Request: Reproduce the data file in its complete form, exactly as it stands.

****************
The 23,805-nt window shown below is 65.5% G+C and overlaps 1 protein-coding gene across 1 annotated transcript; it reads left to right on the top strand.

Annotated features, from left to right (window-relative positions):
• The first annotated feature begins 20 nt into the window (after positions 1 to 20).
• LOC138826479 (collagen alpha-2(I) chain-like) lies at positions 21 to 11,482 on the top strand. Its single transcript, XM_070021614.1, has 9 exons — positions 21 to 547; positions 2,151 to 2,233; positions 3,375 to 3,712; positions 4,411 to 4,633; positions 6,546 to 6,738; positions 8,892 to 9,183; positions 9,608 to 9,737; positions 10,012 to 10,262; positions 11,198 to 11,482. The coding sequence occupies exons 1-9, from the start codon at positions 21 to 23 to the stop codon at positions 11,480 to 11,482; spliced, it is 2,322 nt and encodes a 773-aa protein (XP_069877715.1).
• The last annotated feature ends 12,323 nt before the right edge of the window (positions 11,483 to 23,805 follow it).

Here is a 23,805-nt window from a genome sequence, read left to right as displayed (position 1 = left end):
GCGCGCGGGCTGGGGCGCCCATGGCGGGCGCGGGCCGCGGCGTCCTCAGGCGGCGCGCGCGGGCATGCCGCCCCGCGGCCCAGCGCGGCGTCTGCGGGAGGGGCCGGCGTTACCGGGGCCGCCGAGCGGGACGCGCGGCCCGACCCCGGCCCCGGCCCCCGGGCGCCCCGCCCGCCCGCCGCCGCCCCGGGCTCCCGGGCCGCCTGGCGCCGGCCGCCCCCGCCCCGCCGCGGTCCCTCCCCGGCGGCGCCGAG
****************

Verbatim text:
The 23,805-nt window shown below is 65.5% G+C and overlaps 1 protein-coding gene across 1 annotated transcript; it reads left to right on the top strand.

Annotated features, from left to right (window-relative positions):
• The first annotated feature begins 20 nt into the window (after positions 1 to 20).
• LOC138826479 (collagen alpha-2(I) chain-like) lies at positions 21 to 11,482 on the top strand. Its single transcript, XM_070021614.1, has 9 exons — positions 21 to 547; positions 2,151 to 2,233; positions 3,375 to 3,712; positions 4,411 to 4,633; positions 6,546 to 6,738; positions 8,892 to 9,183; positions 9,608 to 9,737; positions 10,012 to 10,262; positions 11,198 to 11,482. The coding sequence occupies exons 1-9, from the start codon at positions 21 to 23 to the stop codon at positions 11,480 to 11,482; spliced, it is 2,322 nt and encodes a 773-aa protein (XP_069877715.1).
• The last annotated feature ends 12,323 nt before the right edge of the window (positions 11,483 to 23,805 follow it).

Here is a 23,805-nt window from a genome sequence, read left to right as displayed (position 1 = left end):
GCGCGCGGGCTGGGGCGCCCATGGCGGGCGCGGGCCGCGGCGTCCTCAGGCGGCGCGCGCGGGCATGCCGCCCCGCGGCCCAGCGCGGCGTCTGCGGGAGGGGCCGGCGTTACCGGGGCCGCCGAGCGGGACGCGCGGCCCGACCCCGGCCCCGGCCCCCGGGCGCCCCGCCCGCCCGCCGCCGCCCCGGGCTCCCGGGCCGCCTGGCGCCGGCCGCCCCCGCCCCGCCGCGGTCCCTCCCCGGCGGCGCCGAG